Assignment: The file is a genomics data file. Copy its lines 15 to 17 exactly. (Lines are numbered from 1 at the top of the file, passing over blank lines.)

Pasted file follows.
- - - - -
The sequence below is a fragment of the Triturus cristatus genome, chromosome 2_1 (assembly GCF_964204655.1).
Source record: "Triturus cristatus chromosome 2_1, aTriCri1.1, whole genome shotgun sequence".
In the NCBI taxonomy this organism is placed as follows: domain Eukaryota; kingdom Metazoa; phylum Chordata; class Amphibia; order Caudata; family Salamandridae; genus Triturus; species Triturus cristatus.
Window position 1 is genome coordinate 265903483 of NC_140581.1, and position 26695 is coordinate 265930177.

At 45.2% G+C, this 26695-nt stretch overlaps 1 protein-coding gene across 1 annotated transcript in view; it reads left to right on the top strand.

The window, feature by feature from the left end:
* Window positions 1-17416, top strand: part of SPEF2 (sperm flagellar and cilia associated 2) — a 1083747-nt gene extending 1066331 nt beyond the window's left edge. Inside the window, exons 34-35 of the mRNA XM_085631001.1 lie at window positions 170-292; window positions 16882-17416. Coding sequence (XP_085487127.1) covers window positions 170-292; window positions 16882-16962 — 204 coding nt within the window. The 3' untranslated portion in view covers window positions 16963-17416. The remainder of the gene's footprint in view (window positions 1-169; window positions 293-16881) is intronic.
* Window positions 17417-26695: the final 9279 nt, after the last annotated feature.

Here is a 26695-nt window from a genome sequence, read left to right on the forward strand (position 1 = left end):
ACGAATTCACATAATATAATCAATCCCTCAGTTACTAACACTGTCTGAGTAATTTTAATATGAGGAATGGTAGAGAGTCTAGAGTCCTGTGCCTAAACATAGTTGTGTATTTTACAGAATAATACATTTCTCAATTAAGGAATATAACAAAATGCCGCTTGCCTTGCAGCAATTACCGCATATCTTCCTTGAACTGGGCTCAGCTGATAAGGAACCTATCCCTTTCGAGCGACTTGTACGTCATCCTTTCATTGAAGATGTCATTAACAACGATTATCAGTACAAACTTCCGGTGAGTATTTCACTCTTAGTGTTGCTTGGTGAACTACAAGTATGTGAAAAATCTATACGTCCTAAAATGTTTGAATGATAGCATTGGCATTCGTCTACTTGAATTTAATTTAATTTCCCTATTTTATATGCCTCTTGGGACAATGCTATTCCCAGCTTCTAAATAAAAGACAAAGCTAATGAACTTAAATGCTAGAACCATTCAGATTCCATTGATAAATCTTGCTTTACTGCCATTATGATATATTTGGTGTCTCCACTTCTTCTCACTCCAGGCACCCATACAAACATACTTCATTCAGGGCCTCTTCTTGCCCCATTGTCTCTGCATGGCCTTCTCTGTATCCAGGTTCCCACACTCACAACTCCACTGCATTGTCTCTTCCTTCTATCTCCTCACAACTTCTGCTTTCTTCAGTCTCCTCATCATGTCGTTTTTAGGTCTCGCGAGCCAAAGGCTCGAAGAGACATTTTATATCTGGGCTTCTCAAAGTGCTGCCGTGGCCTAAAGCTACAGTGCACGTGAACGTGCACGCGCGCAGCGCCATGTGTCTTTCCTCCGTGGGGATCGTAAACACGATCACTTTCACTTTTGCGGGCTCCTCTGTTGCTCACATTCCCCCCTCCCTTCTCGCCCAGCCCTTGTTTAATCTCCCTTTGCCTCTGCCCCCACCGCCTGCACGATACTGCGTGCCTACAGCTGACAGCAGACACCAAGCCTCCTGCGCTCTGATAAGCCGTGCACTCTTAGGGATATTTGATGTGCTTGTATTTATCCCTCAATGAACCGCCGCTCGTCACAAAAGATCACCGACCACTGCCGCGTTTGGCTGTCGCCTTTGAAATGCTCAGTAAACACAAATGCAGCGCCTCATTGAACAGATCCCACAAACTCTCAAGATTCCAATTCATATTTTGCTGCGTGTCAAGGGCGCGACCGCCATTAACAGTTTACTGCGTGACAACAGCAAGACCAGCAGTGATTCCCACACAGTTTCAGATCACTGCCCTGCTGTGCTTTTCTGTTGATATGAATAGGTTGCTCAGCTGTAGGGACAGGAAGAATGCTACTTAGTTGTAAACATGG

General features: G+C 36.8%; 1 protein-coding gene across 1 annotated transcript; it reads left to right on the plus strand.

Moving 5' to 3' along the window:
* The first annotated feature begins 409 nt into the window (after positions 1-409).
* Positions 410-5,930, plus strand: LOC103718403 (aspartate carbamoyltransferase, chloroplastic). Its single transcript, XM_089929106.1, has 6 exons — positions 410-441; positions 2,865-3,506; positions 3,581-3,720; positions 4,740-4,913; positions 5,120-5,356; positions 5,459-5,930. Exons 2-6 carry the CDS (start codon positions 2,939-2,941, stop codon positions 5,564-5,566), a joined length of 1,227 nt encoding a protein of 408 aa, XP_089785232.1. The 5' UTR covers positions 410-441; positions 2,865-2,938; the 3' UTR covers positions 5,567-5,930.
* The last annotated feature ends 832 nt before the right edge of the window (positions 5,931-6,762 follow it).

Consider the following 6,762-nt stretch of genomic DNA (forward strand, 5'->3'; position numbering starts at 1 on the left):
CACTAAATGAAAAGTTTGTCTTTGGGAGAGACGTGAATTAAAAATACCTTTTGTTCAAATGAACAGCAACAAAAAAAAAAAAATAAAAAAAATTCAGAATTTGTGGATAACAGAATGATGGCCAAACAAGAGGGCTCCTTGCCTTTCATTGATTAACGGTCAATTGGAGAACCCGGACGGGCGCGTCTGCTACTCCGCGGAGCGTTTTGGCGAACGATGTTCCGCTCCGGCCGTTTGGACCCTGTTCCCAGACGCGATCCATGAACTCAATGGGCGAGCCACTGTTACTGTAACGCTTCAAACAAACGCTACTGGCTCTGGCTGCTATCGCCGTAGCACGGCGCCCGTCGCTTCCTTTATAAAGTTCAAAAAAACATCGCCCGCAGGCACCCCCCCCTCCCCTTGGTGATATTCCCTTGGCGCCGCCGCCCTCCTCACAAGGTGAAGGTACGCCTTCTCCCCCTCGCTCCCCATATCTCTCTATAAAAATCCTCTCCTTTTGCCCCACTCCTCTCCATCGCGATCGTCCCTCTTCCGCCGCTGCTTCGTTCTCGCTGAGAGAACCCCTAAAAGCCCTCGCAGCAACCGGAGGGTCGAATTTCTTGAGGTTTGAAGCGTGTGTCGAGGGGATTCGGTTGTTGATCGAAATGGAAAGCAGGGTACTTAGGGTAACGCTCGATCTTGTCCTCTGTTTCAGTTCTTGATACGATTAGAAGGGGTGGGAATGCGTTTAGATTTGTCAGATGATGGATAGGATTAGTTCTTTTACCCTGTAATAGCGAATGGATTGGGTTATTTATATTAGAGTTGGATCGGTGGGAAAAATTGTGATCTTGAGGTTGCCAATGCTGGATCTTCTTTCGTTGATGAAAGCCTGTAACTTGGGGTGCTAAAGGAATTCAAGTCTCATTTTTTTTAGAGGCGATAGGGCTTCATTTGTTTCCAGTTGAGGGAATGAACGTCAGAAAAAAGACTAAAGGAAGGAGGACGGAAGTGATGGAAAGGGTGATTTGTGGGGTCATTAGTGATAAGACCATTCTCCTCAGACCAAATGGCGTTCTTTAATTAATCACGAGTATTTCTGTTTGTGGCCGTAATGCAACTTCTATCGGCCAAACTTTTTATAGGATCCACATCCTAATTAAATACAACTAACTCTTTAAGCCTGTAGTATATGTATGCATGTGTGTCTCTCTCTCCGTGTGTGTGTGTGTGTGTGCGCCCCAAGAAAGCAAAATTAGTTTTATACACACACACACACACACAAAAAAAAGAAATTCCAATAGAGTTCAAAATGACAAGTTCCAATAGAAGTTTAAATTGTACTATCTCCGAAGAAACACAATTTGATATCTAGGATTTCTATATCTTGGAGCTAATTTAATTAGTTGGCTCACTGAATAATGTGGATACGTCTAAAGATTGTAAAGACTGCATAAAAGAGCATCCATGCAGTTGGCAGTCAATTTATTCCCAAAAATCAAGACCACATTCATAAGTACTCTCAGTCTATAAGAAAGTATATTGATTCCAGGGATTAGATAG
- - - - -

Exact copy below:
* The last annotated feature ends 832 nt before the right edge of the window (positions 5,931-6,762 follow it).

Consider the following 6,762-nt stretch of genomic DNA (forward strand, 5'->3'; position numbering starts at 1 on the left):
CACTAAATGAAAAGTTTGTCTTTGGGAGAGACGTGAATTAAAAATACCTTTTGTTCAAATGAACAGCAACAAAAAAAAAAAAATAAAAAAAATTCAGAATTTGTGGATAACAGAATGATGGCCAAACAAGAGGGCTCCTTGCCTTTCATTGATTAACGGTCAATTGGAGAACCCGGACGGGCGCGTCTGCTACTCCGCGGAGCGTTTTGGCGAACGATGTTCCGCTCCGGCCGTTTGGACCCTGTTCCCAGACGCGATCCATGAACTCAATGGGCGAGCCACTGTTACTGTAACGCTTCAAACAAACGCTACTGGCTCTGGCTGCTATCGCCGTAGCACGGCGCCCGTCGCTTCCTTTATAAAGTTCAAAAAAACATCGCCCGCAGGCACCCCCCCCTCCCCTTGGTGATATTCCCTTGGCGCCGCCGCCCTCCTCACAAGGTGAAGGTACGCCTTCTCCCCCTCGCTCCCCATATCTCTCTATAAAAATCCTCTCCTTTTGCCCCACTCCTCTCCATCGCGATCGTCCCTCTTCCGCCGCTGCTTCGTTCTCGCTGAGAGAACCCCTAAAAGCCCTCGCAGCAACCGGAGGGTCGAATTTCTTGAGGTTTGAAGCGTGTGTCGAGGGGATTCGGTTGTTGATCGAAATGGAAAGCAGGGTACTTAGGGTAACGCTCGATCTTGTCCTCTGTTTCAGTTCTTGATACGATTAGAAGGGGTGGGAATGCGTTTAGATTTGTCAGATGATGGATAGGATTAGTTCTTTTACCCTGTAATAGCGAATGGATTGGGTTATTTATATTAGAGTTGGATCGGTGGGAAAAATTGTGATCTTGAGGTTGCCAATGCTGGATCTTCTTTCGTTGATGAAAGCCTGTAACTTGGGGTGCTAAAGGAATTCAAGTCTCATTTTTTTTAGAGGCGATAGGGCTTCATTTGTTTCCAGTTGAGGGAATGAACGTCAGAAAAAAGACTAAAGGAAGGAGGACGGAAGTGATGGAAAGGGTGATTTGTGGGGTCATTAGTGATAAGACCATTCTCCTCAGACCAAATGGCGTTCTTTAATTAATCACGAGTATTTCTGTTTGTGGCCGTAATGCAACTTCTATCGGCCAAACTTTTTATAGGATCCACATCCTAATTAAATACAACTAACTCTTTAAGCCTGTAGTATATGTATGCATGTGTGTCTCTCTCTCCGTGTGTGTGTGTGTGTGTGCGCCCCAAGAAAGCAAAATTAGTTTTATACACACACACACACACACAAAAAAAAGAAATTCCAATAGAGTTCAAAATGACAAGTTCCAATAGAAGTTTAAATTGTACTATCTCCGAAGAAACACAATTTGATATCTAGGATTTCTATATCTTGGAGCTAATTTAATTAGTTGGCTCACTGAATAATGTGGATACGTCTAAAGATTGTAAAGACTGCATAAAAGAGCATCCATGCAGTTGGCAGTCAATTTATTCCCAAAAATCAAGACCACATTCATAAGTACTCTCAGTCTATAAGAAAGTATATTGATTCCAGGGATTAGATAG